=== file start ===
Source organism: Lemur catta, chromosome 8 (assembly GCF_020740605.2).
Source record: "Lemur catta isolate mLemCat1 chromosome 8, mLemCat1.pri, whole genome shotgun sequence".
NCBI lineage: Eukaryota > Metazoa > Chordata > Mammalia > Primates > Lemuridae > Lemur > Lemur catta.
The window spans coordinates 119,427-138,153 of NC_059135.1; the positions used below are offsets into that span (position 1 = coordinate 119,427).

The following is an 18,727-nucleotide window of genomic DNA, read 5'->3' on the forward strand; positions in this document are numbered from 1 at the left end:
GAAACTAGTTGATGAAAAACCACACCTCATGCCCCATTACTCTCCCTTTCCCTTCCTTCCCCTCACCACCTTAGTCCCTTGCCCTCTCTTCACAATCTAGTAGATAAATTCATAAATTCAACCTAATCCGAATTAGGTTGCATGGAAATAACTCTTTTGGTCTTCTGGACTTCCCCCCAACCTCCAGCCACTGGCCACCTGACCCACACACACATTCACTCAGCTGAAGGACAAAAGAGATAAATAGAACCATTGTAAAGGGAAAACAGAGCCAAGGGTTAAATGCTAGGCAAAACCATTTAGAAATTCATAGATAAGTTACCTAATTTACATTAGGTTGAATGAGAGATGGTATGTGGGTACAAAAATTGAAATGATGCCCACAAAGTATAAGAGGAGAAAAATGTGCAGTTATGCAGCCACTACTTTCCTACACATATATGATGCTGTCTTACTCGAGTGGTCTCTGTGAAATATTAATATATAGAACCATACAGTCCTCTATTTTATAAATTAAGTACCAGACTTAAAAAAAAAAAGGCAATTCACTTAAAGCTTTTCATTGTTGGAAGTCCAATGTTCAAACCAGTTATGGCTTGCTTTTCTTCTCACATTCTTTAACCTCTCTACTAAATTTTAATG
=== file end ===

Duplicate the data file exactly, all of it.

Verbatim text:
Source organism: Lemur catta, chromosome 8 (assembly GCF_020740605.2).
Source record: "Lemur catta isolate mLemCat1 chromosome 8, mLemCat1.pri, whole genome shotgun sequence".
NCBI lineage: Eukaryota > Metazoa > Chordata > Mammalia > Primates > Lemuridae > Lemur > Lemur catta.
The window spans coordinates 119,427-138,153 of NC_059135.1; the positions used below are offsets into that span (position 1 = coordinate 119,427).

The following is an 18,727-nucleotide window of genomic DNA, read 5'->3' on the forward strand; positions in this document are numbered from 1 at the left end:
GAAACTAGTTGATGAAAAACCACACCTCATGCCCCATTACTCTCCCTTTCCCTTCCTTCCCCTCACCACCTTAGTCCCTTGCCCTCTCTTCACAATCTAGTAGATAAATTCATAAATTCAACCTAATCCGAATTAGGTTGCATGGAAATAACTCTTTTGGTCTTCTGGACTTCCCCCCAACCTCCAGCCACTGGCCACCTGACCCACACACACATTCACTCAGCTGAAGGACAAAAGAGATAAATAGAACCATTGTAAAGGGAAAACAGAGCCAAGGGTTAAATGCTAGGCAAAACCATTTAGAAATTCATAGATAAGTTACCTAATTTACATTAGGTTGAATGAGAGATGGTATGTGGGTACAAAAATTGAAATGATGCCCACAAAGTATAAGAGGAGAAAAATGTGCAGTTATGCAGCCACTACTTTCCTACACATATATGATGCTGTCTTACTCGAGTGGTCTCTGTGAAATATTAATATATAGAACCATACAGTCCTCTATTTTATAAATTAAGTACCAGACTTAAAAAAAAAAAGGCAATTCACTTAAAGCTTTTCATTGTTGGAAGTCCAATGTTCAAACCAGTTATGGCTTGCTTTTCTTCTCACATTCTTTAACCTCTCTACTAAATTTTAATG